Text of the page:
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Eat in a Wine Barrel in Chiusa, South Tyrol

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Chiusa is an alpine village with pastel-coloured houses and birrerie. It has a special eatery with typical hearty fare of the Sud Tirol region where, if you’re lucky enough, you can eat in a booth... Read more

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Cay, tea

Traditional tea serving in Istabul, Turkey

What: Çay (“chai”), or tea, is a way of life in Turkey, consumed at all hours and offered to all comers, whether you are in a cafe, a shop, a house, or a gas station—it’s the ultimate gesture of hospitality here. (By contrast, the well-known Turkish coffee, Türk kahvesi, while more historic, is drunk much less frequently.) Though the tradition seems fully ingrained in Turkish culture, and tea made its way here centuries ago via China and Japan, the tea craze is a relatively recent phenomenon: It wasn’t until the middle of the 20th century that, after several attempts, Turkey was able to cultivate its own black tea successfully—in the mild, rainy climate of Rize, a province in the northeast, on the Black Sea—and tea, a much cheaper alternative to coffee, became more popular to drink. Nowadays, Turkey is the fifth largest producer of tea in the world, and more tea is consumed here than in any other country. (Yes, including England.) Teahouses and tea gardens (ҫay bahceşi) have become essential to Turkish society, the place where locals—traditionally more men than women—leisurely play backgammon, relax, and converse among endless glasses of tea.

Tea here will often be served to you in glasses—elegant little tulip-shaped glasses that show off the liquid’s amber hue and, lacking handles, force you to warm up your fingertips—with two sugar cubes on the side. (Note that Turks never take milk with their tea.) At a teahouse or a tea garden, however, you’ll more likely be served a pot of tea, in a double-stacked kettle called a çaydanlık: The bottom kettle is hot water; the top is brewed tea, kept warm by the steam emanating from below it. It is customary to fill your glass about halfway with tea, pouring through a strainer, and then top it off with some of the water to dilute it. This is strong stuff.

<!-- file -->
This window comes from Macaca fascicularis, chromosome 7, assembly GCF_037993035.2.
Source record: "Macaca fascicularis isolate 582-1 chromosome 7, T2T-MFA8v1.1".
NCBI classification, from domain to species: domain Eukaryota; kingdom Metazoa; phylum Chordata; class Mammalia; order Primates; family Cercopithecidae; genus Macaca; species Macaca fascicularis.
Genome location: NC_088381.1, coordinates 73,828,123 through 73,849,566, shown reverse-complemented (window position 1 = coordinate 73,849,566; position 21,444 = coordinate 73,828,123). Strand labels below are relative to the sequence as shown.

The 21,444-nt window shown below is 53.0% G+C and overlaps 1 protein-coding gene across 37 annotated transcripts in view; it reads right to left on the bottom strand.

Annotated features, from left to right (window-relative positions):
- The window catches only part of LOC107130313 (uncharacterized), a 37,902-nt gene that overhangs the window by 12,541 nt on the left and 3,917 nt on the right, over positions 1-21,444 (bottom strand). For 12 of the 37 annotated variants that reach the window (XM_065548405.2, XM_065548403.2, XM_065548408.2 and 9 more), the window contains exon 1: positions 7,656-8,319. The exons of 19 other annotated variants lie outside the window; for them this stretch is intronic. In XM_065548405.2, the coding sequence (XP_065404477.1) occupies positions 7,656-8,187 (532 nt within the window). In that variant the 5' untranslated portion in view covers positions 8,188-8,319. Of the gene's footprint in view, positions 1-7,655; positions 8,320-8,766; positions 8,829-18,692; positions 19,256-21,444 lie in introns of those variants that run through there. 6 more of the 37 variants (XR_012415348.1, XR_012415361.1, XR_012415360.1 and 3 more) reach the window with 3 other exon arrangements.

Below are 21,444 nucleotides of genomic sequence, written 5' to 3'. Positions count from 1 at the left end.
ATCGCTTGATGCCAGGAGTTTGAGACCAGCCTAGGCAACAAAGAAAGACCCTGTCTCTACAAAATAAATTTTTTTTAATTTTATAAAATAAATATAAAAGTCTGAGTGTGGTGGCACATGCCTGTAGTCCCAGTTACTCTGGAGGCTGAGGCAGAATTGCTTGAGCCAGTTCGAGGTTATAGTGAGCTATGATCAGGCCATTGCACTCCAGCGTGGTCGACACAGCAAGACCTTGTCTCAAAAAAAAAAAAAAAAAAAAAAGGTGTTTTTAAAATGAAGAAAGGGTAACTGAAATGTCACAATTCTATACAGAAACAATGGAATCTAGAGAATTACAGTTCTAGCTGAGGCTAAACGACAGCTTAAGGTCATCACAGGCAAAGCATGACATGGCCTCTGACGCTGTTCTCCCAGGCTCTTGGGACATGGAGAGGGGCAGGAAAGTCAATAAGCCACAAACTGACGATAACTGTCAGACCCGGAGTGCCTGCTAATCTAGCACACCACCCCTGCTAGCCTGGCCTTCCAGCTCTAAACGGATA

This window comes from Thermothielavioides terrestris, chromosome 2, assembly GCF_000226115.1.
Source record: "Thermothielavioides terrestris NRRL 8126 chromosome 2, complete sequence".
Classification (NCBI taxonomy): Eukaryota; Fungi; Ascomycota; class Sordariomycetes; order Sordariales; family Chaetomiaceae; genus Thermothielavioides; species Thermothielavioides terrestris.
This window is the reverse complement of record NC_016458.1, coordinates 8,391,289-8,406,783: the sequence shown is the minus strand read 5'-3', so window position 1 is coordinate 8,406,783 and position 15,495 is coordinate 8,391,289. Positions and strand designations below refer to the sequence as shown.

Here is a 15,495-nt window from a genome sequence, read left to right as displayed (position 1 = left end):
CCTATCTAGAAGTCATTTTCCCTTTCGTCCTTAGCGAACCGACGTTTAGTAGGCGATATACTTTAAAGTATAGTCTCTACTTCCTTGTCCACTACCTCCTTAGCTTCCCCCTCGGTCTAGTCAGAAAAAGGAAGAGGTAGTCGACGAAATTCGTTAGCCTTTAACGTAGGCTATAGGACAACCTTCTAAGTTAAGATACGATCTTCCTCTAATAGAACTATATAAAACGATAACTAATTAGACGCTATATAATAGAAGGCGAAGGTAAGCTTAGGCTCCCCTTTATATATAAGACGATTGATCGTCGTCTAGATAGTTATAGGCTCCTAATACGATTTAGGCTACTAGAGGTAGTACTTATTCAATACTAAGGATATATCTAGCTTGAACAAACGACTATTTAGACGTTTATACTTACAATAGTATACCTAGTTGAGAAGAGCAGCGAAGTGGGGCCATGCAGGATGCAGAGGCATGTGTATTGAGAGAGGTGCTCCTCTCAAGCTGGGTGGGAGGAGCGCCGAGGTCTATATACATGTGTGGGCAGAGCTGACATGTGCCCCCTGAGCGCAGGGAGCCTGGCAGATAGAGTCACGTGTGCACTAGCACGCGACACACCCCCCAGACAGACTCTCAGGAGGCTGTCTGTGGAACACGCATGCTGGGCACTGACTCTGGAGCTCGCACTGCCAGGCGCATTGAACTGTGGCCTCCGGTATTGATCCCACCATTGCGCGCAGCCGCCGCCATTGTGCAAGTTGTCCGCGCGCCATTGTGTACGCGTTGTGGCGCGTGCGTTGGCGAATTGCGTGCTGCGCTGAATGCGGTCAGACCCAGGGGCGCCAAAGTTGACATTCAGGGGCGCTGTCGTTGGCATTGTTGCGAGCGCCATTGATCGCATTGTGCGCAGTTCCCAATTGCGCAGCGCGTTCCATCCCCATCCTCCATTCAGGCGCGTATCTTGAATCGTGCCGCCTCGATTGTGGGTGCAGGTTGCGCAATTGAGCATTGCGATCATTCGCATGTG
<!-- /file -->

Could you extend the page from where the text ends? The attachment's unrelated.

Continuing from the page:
Good to know: No matter how much of it you’ll see peddled as “traditional” in the Spice Bazaar, apple tea is for tourists and tourists alone. The idea was to make tea more palatable to foreigners, apparently. Consider yourself warned. 

Where: There’s no question you’ll have many opportunities to drink tea while in Istanbul—a good thing, for it affords a quick break from walking, a jolt of caffeine, and a great way to partake in local culture. (Also: You can accept an offer of tea from a shopkeeper and not feel obligated to buy something.) But some tea gardens are lovelier than others, and the waterfront, al fresco Setüstü Çay Bahceşi (Gülhane Park, Eminönü, map) is one of them. Situated under gorgeous Topkapı Palace, and a short walk into leafy, historic Gülhane Park, it’s a true escape from the city’s bustle, quiet but for the tinkling of spoons stirring sugar—just you, your tea, and the Bosphorus.

When: Daily, 9am-10:30pm

Order: A copper pot of brewed tea for two is 14 TL; there are pots both larger and smaller than that. The tea was very good, but you’re paying for the views as well, and they’re worth it. Here is the part of the tea-drinking experience that’s about relaxing and recharging.

Alternatively: Everyone you meet will have their own favorite spots for tea. We’ve heard raves about İskele Çınaraltı Aile Çay Bahçesi (Çengelköy Cad. No. 2, map), a traditional waterfront tea garden in Çengelköy, on the Anatolian (Asian) side of the Bosphorus, that boasts both extraordinary views and a very local atmosphere. But we’ve also had great tea at countless no-name cafes—paired with, perhaps, a hot, just-baked simit—and on the street, where young runners offer tea off silver trays from tea houses down the road, affording the perfect opportunity to slow down and share a glass with whomever it is you’re chatting with at the moment. And that, of course, is largely the point of the stuff.


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